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"Sidewalk Labs", Google's new urban startup, wants to turn phone boxes into wifi hubs

Man, Google has fingers in a lot of pies. Google Glass. Google Cars. Google wifi balloons. The list goes on. And now, the tech giant has turned its attention to urban life. 

Sidewalk Labs, launched earlier this month via Larry Page’s Google Plus page (bless), is the company’s new start-up “incubator”, which to the rest of us means it’s investigating and investing in ways technology can improve urban life. According to its website, the incubator aims

to foster the development of technology products, platforms and infrastructure that help improve life in cities around the world.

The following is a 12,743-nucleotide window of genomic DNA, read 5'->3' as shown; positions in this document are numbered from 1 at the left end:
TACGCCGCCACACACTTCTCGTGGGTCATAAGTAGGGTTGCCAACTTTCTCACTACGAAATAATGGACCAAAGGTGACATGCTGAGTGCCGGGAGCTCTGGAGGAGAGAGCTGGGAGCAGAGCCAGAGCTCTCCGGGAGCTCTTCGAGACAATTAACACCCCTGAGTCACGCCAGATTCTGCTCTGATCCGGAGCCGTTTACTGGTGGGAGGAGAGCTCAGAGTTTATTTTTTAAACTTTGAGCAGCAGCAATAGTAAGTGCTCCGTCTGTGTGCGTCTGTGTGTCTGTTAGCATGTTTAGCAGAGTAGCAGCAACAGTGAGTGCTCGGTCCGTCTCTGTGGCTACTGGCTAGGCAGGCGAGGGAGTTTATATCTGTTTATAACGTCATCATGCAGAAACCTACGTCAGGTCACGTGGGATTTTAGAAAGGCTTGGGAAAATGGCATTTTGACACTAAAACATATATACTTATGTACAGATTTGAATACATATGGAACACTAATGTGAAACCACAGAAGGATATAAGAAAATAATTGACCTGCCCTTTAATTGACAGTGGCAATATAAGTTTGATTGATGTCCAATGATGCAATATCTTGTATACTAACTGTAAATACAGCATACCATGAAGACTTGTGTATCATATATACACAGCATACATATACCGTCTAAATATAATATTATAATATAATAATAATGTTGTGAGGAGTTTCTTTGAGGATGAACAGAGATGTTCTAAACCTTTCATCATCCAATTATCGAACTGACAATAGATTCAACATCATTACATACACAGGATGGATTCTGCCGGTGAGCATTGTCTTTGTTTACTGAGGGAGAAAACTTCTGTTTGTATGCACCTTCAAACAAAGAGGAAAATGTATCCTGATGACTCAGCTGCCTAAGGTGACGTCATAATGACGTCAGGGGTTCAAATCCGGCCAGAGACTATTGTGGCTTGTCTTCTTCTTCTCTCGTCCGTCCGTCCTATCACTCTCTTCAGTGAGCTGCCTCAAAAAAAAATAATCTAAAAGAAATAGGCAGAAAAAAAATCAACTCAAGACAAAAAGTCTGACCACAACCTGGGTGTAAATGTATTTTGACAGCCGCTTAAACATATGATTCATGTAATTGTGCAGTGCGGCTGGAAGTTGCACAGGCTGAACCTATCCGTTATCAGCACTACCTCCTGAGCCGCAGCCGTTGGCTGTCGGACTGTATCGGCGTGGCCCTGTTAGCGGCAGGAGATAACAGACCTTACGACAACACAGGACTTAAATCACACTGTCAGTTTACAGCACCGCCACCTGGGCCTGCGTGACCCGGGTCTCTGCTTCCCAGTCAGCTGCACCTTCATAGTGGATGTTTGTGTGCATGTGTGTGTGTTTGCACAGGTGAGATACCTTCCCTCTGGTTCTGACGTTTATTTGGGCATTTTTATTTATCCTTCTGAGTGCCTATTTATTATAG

But let’s get to the interesting bit: the labs’ first project is to turn old pay phones in New York City into free wifi and phone charging hubs, with handy wayfinding maps stuck on for good measure. 

Here’s one now:

The pay phone project, which we wrote about last year, is actually already underway under the remit of LinkNYC, but Sidewalk labs is hoping to scale it up and spread it across the whole city.


To do so, the start-up invested in two companies behind LinkNYC so the two could form a new, larger company which could roll out the hubs on a bigger scale. 

At the moment, smart cities projects tend to fall into two camps: large, Big Data-oriented projects run by companies like Cisco or IBM, and much smaller, citizen led projects, which are usually one-off installations. Sidewalk Labs could fit in a space somewhere between these polar opposites by helping along projects by smaller companies and bringing them to new locations. 
This article is from the CityMetric archive: some formatting and images may not be present.